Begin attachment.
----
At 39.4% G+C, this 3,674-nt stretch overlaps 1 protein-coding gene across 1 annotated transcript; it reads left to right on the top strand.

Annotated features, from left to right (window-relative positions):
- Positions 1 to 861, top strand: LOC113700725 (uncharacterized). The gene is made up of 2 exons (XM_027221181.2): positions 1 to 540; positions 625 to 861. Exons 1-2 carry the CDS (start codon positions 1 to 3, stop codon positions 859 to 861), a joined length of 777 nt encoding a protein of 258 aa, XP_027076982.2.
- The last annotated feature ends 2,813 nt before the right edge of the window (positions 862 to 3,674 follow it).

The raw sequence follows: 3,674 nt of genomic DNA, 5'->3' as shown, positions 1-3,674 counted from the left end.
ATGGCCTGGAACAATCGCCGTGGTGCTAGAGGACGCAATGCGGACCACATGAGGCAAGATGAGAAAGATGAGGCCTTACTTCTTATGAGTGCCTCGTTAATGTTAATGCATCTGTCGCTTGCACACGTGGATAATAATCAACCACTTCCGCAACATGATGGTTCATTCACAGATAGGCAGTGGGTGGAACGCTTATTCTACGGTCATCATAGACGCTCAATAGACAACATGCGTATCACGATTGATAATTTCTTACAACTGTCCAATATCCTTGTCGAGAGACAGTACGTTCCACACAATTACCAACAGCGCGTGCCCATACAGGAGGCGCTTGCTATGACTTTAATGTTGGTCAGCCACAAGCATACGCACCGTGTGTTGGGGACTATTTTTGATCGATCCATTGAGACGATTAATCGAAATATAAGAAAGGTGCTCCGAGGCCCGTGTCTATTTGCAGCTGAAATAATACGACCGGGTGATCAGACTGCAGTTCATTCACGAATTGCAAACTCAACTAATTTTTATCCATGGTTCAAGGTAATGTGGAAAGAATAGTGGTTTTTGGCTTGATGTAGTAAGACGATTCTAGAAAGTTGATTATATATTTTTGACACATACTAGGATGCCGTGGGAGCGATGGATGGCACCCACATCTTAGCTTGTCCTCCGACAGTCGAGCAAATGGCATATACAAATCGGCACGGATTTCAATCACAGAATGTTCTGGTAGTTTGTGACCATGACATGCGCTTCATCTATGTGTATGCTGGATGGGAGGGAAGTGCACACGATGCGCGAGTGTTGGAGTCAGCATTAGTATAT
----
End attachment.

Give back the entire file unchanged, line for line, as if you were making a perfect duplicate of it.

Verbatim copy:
At 39.4% G+C, this 3,674-nt stretch overlaps 1 protein-coding gene across 1 annotated transcript; it reads left to right on the top strand.

Annotated features, from left to right (window-relative positions):
- Positions 1 to 861, top strand: LOC113700725 (uncharacterized). The gene is made up of 2 exons (XM_027221181.2): positions 1 to 540; positions 625 to 861. Exons 1-2 carry the CDS (start codon positions 1 to 3, stop codon positions 859 to 861), a joined length of 777 nt encoding a protein of 258 aa, XP_027076982.2.
- The last annotated feature ends 2,813 nt before the right edge of the window (positions 862 to 3,674 follow it).

The raw sequence follows: 3,674 nt of genomic DNA, 5'->3' as shown, positions 1-3,674 counted from the left end.
ATGGCCTGGAACAATCGCCGTGGTGCTAGAGGACGCAATGCGGACCACATGAGGCAAGATGAGAAAGATGAGGCCTTACTTCTTATGAGTGCCTCGTTAATGTTAATGCATCTGTCGCTTGCACACGTGGATAATAATCAACCACTTCCGCAACATGATGGTTCATTCACAGATAGGCAGTGGGTGGAACGCTTATTCTACGGTCATCATAGACGCTCAATAGACAACATGCGTATCACGATTGATAATTTCTTACAACTGTCCAATATCCTTGTCGAGAGACAGTACGTTCCACACAATTACCAACAGCGCGTGCCCATACAGGAGGCGCTTGCTATGACTTTAATGTTGGTCAGCCACAAGCATACGCACCGTGTGTTGGGGACTATTTTTGATCGATCCATTGAGACGATTAATCGAAATATAAGAAAGGTGCTCCGAGGCCCGTGTCTATTTGCAGCTGAAATAATACGACCGGGTGATCAGACTGCAGTTCATTCACGAATTGCAAACTCAACTAATTTTTATCCATGGTTCAAGGTAATGTGGAAAGAATAGTGGTTTTTGGCTTGATGTAGTAAGACGATTCTAGAAAGTTGATTATATATTTTTGACACATACTAGGATGCCGTGGGAGCGATGGATGGCACCCACATCTTAGCTTGTCCTCCGACAGTCGAGCAAATGGCATATACAAATCGGCACGGATTTCAATCACAGAATGTTCTGGTAGTTTGTGACCATGACATGCGCTTCATCTATGTGTATGCTGGATGGGAGGGAAGTGCACACGATGCGCGAGTGTTGGAGTCAGCATTAGTATAT